I don’t talk much about my sexuality. It just doesn’t seem relevant most of the time.
Working on Out of Order is the first time I’ve been quite so publicly queer, ever, and even though I haven’t yet identified myself on camera with any particular label, the context is plenty. And usually that’s where I’m most comfortable as well – I will happily associate myself publicly with “the queer community” or “LGBTQ future pastors” and leave people to make what assumptions they will.
(This is also easier than fumbling with the inadequacies of labels to capture the complexity of human reality. “I’m gay, except…”, “I’m bi, but…”, “I’m queer, and what I mean is…” are not easy conversation starters, and are usually much too personal for most conversations.)
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A few weeks ago, some members of my presbytery found the Out of Order trailer, with my name and face prominently featured, and suddenly my sexuality was AN ISSUE. I was examined for ordination on Saturday, and even though references to intimate relationships have now been removed from the PC(USA) ordination standards, suddenly I had to be ready for some pretty direct questions.
So, this Saturday, in response to one of the world’s most awkwardly-phrased questions (which was clarified to “tell us about your submission to the lordship of Jesus Christ in the area of sexuality”), I came out to my presbytery. I said:
“I do identify as bisexual or queer. That has zero impact on my ministry, except in that I know a bit of what it feels like to be excluded, which has helped me better minister to those who are excluded in many different ways.”
I answered several lovely questions about my theology, and one other pointed question about a) my integrity, and b) biblical sexual ethics, and then I left the room. Judging by the reactions of my colleagues, family, and parishioners, some pretty awful stuff was said about me while I was gone, and some pretty wonderful stuff was said about me and my ministry. The 17-member delegation from Head of Christiana (a 100-member church!) made a strong and eloquent statement.
After what felt like ages, I was called back in to a standing ovation and wild cheers. I had passed! I am going to be ordained, finally, after just shy of 7 years.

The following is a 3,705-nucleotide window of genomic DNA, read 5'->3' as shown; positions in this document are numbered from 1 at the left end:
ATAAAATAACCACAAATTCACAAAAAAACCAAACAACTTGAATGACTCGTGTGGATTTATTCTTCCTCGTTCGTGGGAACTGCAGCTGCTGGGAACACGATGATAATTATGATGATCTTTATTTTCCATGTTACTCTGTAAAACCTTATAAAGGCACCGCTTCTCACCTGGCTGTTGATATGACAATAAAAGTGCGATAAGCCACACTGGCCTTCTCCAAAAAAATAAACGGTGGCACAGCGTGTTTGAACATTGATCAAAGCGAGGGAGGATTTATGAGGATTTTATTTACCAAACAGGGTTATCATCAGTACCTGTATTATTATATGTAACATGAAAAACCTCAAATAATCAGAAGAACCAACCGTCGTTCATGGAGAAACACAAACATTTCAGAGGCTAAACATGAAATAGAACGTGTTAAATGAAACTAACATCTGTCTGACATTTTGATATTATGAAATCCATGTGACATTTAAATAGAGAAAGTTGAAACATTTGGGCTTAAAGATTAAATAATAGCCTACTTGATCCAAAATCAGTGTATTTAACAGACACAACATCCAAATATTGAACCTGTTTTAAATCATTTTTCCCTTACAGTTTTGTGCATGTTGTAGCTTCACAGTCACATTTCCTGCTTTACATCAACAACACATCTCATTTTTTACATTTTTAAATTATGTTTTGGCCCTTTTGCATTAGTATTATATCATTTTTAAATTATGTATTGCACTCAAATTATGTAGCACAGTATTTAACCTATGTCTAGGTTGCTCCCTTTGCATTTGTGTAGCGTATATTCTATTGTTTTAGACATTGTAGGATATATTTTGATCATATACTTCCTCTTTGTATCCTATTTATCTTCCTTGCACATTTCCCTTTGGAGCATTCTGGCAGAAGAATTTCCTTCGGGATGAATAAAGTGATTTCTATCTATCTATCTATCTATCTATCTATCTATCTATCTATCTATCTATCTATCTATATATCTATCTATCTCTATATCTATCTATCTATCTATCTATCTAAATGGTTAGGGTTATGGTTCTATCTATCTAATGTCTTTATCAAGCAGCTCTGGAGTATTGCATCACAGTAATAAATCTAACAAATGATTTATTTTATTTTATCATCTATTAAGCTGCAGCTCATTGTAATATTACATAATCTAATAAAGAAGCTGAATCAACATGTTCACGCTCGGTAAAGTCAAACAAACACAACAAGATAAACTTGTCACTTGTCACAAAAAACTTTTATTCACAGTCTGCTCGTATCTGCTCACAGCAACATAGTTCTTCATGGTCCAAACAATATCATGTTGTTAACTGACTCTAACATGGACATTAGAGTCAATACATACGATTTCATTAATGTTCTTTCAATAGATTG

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I had expected the vitriol. I had expected invasive personal questions and attacks on my character – I’ve seen some of the awful things that get flung at my friends and colleagues who have been forced to leave congregations, presbyteries, and denominations to follow their callings; or who bear it for years with wonderful grace.
I had expected the hatred. But I never expected the incredible love and support I received from the vast majority of the people present that day. Before the meeting even ended, it felt like every single person in the room came up to hug me and congratulate me and tell me what a gift I was to the presbytery. People I had never properly met before, and others I had known for years, looked at me with such love and new respect.
People thanked me for helping the presbytery have that conversation, and told me how glad they were that it had been me, who is so obviously called that I won people over. I heard stories about gay children and queer grandkids; I met our newest Inquirer and another college-age guy headed to seminary, and we buzzed for a minute about how excited we all were to be entering the ministry; I watched my CPM liaison (and mentor) telling off one of my inquisitors with fury in her eyes. I rejoiced with another pastor who had come out to the presbytery for the first time while I was out of the room.
I am so humbled, and a bit overwhelmed, by how incredible people have been. I don’t think of myself as a trailblazer, I’m just trying to be the person I was created to be, following the callings I feel to ministry, to art, to the crazy roller derby community. I “come out” so rarely that I forget what power those words and that honesty have in this cultural moment. But I guess that’s something else I need to claim and get comfortable with, just like I’ve learned to claim my voice in the pulpit, and I’m learning to claim my presence on pastoral visits.
I have gained some wonderful colleagues and partners in ministry. I might have wished for a slightly less nerve-wracking process, but then I would have missed out on this amazing outpouring of support and conversation and general fabulousness. Y’all are great, and you’re why I do what I do.